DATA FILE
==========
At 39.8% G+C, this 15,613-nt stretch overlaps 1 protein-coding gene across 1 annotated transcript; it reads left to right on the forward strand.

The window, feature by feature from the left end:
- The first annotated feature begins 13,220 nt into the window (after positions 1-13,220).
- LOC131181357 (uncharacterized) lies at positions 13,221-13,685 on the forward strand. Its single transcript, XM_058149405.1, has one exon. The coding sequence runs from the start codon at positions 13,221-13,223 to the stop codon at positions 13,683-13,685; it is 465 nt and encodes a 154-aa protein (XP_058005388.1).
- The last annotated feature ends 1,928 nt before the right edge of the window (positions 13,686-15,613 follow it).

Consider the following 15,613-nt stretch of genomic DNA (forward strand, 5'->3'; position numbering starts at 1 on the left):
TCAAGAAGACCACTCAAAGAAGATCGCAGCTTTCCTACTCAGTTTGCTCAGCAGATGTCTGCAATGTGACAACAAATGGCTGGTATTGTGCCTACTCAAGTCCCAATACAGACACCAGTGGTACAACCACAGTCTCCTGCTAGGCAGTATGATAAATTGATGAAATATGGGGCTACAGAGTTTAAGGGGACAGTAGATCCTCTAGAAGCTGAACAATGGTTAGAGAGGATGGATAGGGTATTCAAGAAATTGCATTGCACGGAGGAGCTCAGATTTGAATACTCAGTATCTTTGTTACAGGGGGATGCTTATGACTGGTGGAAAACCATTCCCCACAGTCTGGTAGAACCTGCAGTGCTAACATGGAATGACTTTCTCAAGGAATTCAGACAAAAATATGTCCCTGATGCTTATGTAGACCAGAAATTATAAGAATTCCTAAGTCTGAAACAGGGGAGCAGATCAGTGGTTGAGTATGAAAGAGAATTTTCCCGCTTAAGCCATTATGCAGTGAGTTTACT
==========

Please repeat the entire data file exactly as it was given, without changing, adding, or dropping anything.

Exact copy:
At 39.8% G+C, this 15,613-nt stretch overlaps 1 protein-coding gene across 1 annotated transcript; it reads left to right on the forward strand.

The window, feature by feature from the left end:
- The first annotated feature begins 13,220 nt into the window (after positions 1-13,220).
- LOC131181357 (uncharacterized) lies at positions 13,221-13,685 on the forward strand. Its single transcript, XM_058149405.1, has one exon. The coding sequence runs from the start codon at positions 13,221-13,223 to the stop codon at positions 13,683-13,685; it is 465 nt and encodes a 154-aa protein (XP_058005388.1).
- The last annotated feature ends 1,928 nt before the right edge of the window (positions 13,686-15,613 follow it).

Consider the following 15,613-nt stretch of genomic DNA (forward strand, 5'->3'; position numbering starts at 1 on the left):
TCAAGAAGACCACTCAAAGAAGATCGCAGCTTTCCTACTCAGTTTGCTCAGCAGATGTCTGCAATGTGACAACAAATGGCTGGTATTGTGCCTACTCAAGTCCCAATACAGACACCAGTGGTACAACCACAGTCTCCTGCTAGGCAGTATGATAAATTGATGAAATATGGGGCTACAGAGTTTAAGGGGACAGTAGATCCTCTAGAAGCTGAACAATGGTTAGAGAGGATGGATAGGGTATTCAAGAAATTGCATTGCACGGAGGAGCTCAGATTTGAATACTCAGTATCTTTGTTACAGGGGGATGCTTATGACTGGTGGAAAACCATTCCCCACAGTCTGGTAGAACCTGCAGTGCTAACATGGAATGACTTTCTCAAGGAATTCAGACAAAAATATGTCCCTGATGCTTATGTAGACCAGAAATTATAAGAATTCCTAAGTCTGAAACAGGGGAGCAGATCAGTGGTTGAGTATGAAAGAGAATTTTCCCGCTTAAGCCATTATGCAGTGAGTTTACT